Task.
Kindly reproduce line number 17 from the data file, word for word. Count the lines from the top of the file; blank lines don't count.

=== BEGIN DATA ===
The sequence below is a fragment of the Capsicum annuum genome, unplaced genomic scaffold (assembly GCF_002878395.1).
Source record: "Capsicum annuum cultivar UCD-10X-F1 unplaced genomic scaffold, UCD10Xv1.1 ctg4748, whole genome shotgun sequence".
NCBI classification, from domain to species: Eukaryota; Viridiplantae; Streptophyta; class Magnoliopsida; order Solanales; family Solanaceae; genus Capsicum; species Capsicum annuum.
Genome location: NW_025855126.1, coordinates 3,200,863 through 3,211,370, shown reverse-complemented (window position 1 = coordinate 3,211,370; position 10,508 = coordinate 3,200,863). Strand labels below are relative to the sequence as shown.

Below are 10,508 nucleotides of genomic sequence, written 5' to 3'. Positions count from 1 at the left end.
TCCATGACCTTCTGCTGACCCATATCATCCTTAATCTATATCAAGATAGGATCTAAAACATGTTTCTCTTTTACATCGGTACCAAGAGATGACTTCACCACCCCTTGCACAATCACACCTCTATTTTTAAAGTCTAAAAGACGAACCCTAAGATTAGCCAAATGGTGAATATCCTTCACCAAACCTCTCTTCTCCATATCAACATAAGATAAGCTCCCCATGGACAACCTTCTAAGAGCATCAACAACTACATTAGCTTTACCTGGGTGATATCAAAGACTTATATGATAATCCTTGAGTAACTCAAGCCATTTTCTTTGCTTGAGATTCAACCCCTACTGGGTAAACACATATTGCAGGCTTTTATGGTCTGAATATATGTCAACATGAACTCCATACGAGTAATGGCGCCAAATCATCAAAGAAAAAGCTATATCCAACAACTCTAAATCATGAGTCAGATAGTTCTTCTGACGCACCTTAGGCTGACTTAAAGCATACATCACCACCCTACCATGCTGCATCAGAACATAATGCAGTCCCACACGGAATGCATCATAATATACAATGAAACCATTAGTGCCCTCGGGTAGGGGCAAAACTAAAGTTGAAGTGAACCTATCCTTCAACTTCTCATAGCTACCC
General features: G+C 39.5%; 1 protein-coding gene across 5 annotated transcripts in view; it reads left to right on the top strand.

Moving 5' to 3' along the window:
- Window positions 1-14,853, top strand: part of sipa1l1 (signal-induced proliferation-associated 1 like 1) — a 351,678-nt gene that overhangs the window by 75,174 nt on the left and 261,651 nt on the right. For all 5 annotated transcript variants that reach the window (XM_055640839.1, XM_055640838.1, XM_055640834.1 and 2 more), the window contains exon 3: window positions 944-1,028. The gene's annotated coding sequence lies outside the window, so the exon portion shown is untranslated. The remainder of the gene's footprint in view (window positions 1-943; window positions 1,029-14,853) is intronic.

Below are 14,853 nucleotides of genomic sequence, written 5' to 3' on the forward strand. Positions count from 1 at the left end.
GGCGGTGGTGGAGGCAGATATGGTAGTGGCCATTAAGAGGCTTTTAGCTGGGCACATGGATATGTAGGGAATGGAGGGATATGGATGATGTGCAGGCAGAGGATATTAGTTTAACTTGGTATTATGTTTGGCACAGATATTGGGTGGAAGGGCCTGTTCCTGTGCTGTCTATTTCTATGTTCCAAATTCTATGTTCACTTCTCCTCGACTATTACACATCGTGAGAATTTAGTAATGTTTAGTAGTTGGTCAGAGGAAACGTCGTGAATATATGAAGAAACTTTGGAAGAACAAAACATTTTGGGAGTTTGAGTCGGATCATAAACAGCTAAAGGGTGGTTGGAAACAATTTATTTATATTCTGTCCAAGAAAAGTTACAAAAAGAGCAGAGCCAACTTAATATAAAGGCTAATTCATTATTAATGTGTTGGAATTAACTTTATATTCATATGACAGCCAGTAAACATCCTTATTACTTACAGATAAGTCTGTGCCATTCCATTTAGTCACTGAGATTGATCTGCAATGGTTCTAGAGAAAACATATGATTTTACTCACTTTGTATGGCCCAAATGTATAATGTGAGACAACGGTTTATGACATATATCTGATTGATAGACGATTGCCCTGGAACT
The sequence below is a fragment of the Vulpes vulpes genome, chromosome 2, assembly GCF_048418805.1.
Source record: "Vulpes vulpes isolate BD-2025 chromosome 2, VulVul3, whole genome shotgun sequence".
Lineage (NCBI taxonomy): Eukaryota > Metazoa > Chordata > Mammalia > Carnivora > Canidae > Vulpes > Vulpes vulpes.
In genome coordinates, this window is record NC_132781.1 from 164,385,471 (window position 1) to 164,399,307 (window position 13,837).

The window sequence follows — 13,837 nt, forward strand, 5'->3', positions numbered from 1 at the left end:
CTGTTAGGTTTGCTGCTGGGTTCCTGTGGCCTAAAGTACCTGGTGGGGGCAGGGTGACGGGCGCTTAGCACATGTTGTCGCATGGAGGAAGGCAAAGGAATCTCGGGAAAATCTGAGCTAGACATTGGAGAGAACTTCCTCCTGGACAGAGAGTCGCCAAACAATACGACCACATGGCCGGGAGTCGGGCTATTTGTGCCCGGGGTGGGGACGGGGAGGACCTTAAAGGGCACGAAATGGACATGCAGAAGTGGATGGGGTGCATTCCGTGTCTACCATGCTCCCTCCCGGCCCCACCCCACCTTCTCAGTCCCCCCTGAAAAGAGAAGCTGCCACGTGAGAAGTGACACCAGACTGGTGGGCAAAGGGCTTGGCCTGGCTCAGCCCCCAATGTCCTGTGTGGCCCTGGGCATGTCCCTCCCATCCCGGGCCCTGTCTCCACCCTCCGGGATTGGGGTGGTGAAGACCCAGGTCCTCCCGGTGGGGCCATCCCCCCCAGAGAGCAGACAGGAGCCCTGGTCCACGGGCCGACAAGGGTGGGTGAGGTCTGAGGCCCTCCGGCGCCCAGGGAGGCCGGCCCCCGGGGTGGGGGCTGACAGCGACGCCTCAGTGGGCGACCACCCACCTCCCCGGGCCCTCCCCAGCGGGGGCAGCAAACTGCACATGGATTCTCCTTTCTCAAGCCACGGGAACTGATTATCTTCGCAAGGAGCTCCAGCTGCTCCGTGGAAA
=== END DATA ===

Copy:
CTGTTAGGTTTGCTGCTGGGTTCCTGTGGCCTAAAGTACCTGGTGGGGGCAGGGTGACGGGCGCTTAGCACATGTTGTCGCATGGAGGAAGGCAAAGGAATCTCGGGAAAATCTGAGCTAGACATTGGAGAGAACTTCCTCCTGGACAGAGAGTCGCCAAACAATACGACCACATGGCCGGGAGTCGGGCTATTTGTGCCCGGGGTGGGGACGGGGAGGACCTTAAAGGGCACGAAATGGACATGCAGAAGTGGATGGGGTGCATTCCGTGTCTACCATGCTCCCTCCCGGCCCCACCCCACCTTCTCAGTCCCCCCTGAAAAGAGAAGCTGCCACGTGAGAAGTGACACCAGACTGGTGGGCAAAGGGCTTGGCCTGGCTCAGCCCCCAATGTCCTGTGTGGCCCTGGGCATGTCCCTCCCATCCCGGGCCCTGTCTCCACCCTCCGGGATTGGGGTGGTGAAGACCCAGGTCCTCCCGGTGGGGCCATCCCCCCCAGAGAGCAGACAGGAGCCCTGGTCCACGGGCCGACAAGGGTGGGTGAGGTCTGAGGCCCTCCGGCGCCCAGGGAGGCCGGCCCCCGGGGTGGGGGCTGACAGCGACGCCTCAGTGGGCGACCACCCACCTCCCCGGGCCCTCCCCAGCGGGGGCAGCAAACTGCACATGGATTCTCCTTTCTCAAGCCACGGGAACTGATTATCTTCGCAAGGAGCTCCAGCTGCTCCGTGGAAA